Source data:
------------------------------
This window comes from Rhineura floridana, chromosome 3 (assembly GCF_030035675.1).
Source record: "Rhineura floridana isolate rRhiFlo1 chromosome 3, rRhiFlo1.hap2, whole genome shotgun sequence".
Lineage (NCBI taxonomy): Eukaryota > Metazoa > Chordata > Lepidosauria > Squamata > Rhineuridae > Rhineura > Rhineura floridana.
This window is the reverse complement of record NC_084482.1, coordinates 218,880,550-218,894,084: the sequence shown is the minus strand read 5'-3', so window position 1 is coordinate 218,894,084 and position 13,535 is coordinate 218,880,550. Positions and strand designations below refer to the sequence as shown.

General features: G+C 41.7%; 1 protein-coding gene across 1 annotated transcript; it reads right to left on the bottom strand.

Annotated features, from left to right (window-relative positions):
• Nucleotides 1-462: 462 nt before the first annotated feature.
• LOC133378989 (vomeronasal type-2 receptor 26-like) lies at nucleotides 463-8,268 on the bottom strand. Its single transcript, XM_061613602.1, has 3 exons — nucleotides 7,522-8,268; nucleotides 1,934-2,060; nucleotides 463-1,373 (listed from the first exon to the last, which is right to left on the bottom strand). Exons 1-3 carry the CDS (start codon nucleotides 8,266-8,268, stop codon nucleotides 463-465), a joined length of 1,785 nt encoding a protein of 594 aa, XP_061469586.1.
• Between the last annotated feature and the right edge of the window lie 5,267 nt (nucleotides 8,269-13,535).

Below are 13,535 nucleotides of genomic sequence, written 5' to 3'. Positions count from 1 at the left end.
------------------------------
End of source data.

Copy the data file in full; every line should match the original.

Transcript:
This window comes from Rhineura floridana, chromosome 3 (assembly GCF_030035675.1).
Source record: "Rhineura floridana isolate rRhiFlo1 chromosome 3, rRhiFlo1.hap2, whole genome shotgun sequence".
Lineage (NCBI taxonomy): Eukaryota > Metazoa > Chordata > Lepidosauria > Squamata > Rhineuridae > Rhineura > Rhineura floridana.
This window is the reverse complement of record NC_084482.1, coordinates 218,880,550-218,894,084: the sequence shown is the minus strand read 5'-3', so window position 1 is coordinate 218,894,084 and position 13,535 is coordinate 218,880,550. Positions and strand designations below refer to the sequence as shown.

General features: G+C 41.7%; 1 protein-coding gene across 1 annotated transcript; it reads right to left on the bottom strand.

Annotated features, from left to right (window-relative positions):
• Nucleotides 1-462: 462 nt before the first annotated feature.
• LOC133378989 (vomeronasal type-2 receptor 26-like) lies at nucleotides 463-8,268 on the bottom strand. Its single transcript, XM_061613602.1, has 3 exons — nucleotides 7,522-8,268; nucleotides 1,934-2,060; nucleotides 463-1,373 (listed from the first exon to the last, which is right to left on the bottom strand). Exons 1-3 carry the CDS (start codon nucleotides 8,266-8,268, stop codon nucleotides 463-465), a joined length of 1,785 nt encoding a protein of 594 aa, XP_061469586.1.
• Between the last annotated feature and the right edge of the window lie 5,267 nt (nucleotides 8,269-13,535).

Below are 13,535 nucleotides of genomic sequence, written 5' to 3'. Positions count from 1 at the left end.